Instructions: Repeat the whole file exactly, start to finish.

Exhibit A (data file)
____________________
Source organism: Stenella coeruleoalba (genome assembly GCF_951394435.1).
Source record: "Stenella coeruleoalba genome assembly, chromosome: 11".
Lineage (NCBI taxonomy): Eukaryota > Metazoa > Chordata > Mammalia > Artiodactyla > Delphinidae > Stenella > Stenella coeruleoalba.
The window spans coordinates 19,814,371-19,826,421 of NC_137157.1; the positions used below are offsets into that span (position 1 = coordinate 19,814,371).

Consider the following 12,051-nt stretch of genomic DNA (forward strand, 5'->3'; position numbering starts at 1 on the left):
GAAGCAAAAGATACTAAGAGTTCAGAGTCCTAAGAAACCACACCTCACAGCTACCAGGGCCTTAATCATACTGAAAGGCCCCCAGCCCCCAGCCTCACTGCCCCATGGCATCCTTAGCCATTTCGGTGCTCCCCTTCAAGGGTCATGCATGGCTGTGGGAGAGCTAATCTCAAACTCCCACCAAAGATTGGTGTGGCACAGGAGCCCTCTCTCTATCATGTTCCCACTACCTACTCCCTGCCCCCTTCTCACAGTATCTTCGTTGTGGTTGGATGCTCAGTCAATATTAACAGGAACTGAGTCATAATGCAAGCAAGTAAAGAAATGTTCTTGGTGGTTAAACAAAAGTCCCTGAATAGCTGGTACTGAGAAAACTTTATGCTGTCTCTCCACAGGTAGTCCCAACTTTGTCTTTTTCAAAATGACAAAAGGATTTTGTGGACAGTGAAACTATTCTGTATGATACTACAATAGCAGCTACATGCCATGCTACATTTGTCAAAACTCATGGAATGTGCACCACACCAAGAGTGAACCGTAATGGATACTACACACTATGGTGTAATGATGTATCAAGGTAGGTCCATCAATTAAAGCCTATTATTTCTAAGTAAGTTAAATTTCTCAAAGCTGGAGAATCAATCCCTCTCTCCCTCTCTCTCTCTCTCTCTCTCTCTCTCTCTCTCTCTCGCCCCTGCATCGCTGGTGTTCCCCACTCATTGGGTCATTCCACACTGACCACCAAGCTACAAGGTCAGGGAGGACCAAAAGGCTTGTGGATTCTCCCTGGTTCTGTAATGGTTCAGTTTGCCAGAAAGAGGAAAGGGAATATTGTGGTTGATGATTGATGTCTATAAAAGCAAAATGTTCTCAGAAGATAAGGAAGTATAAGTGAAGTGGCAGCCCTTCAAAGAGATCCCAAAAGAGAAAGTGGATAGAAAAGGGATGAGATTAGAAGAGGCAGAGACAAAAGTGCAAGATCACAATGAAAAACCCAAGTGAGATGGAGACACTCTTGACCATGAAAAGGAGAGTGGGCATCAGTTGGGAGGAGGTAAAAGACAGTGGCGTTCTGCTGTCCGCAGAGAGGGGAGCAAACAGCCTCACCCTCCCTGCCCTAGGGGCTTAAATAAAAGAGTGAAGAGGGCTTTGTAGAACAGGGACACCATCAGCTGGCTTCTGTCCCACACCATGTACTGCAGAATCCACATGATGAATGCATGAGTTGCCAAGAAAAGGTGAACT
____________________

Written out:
Source organism: Stenella coeruleoalba (genome assembly GCF_951394435.1).
Source record: "Stenella coeruleoalba genome assembly, chromosome: 11".
Lineage (NCBI taxonomy): Eukaryota > Metazoa > Chordata > Mammalia > Artiodactyla > Delphinidae > Stenella > Stenella coeruleoalba.
The window spans coordinates 19,814,371-19,826,421 of NC_137157.1; the positions used below are offsets into that span (position 1 = coordinate 19,814,371).

Consider the following 12,051-nt stretch of genomic DNA (forward strand, 5'->3'; position numbering starts at 1 on the left):
GAAGCAAAAGATACTAAGAGTTCAGAGTCCTAAGAAACCACACCTCACAGCTACCAGGGCCTTAATCATACTGAAAGGCCCCCAGCCCCCAGCCTCACTGCCCCATGGCATCCTTAGCCATTTCGGTGCTCCCCTTCAAGGGTCATGCATGGCTGTGGGAGAGCTAATCTCAAACTCCCACCAAAGATTGGTGTGGCACAGGAGCCCTCTCTCTATCATGTTCCCACTACCTACTCCCTGCCCCCTTCTCACAGTATCTTCGTTGTGGTTGGATGCTCAGTCAATATTAACAGGAACTGAGTCATAATGCAAGCAAGTAAAGAAATGTTCTTGGTGGTTAAACAAAAGTCCCTGAATAGCTGGTACTGAGAAAACTTTATGCTGTCTCTCCACAGGTAGTCCCAACTTTGTCTTTTTCAAAATGACAAAAGGATTTTGTGGACAGTGAAACTATTCTGTATGATACTACAATAGCAGCTACATGCCATGCTACATTTGTCAAAACTCATGGAATGTGCACCACACCAAGAGTGAACCGTAATGGATACTACACACTATGGTGTAATGATGTATCAAGGTAGGTCCATCAATTAAAGCCTATTATTTCTAAGTAAGTTAAATTTCTCAAAGCTGGAGAATCAATCCCTCTCTCCCTCTCTCTCTCTCTCTCTCTCTCTCTCTCTCTCTCTCGCCCCTGCATCGCTGGTGTTCCCCACTCATTGGGTCATTCCACACTGACCACCAAGCTACAAGGTCAGGGAGGACCAAAAGGCTTGTGGATTCTCCCTGGTTCTGTAATGGTTCAGTTTGCCAGAAAGAGGAAAGGGAATATTGTGGTTGATGATTGATGTCTATAAAAGCAAAATGTTCTCAGAAGATAAGGAAGTATAAGTGAAGTGGCAGCCCTTCAAAGAGATCCCAAAAGAGAAAGTGGATAGAAAAGGGATGAGATTAGAAGAGGCAGAGACAAAAGTGCAAGATCACAATGAAAAACCCAAGTGAGATGGAGACACTCTTGACCATGAAAAGGAGAGTGGGCATCAGTTGGGAGGAGGTAAAAGACAGTGGCGTTCTGCTGTCCGCAGAGAGGGGAGCAAACAGCCTCACCCTCCCTGCCCTAGGGGCTTAAATAAAAGAGTGAAGAGGGCTTTGTAGAACAGGGACACCATCAGCTGGCTTCTGTCCCACACCATGTACTGCAGAATCCACATGATGAATGCATGAGTTGCCAAGAAAAGGTGAACT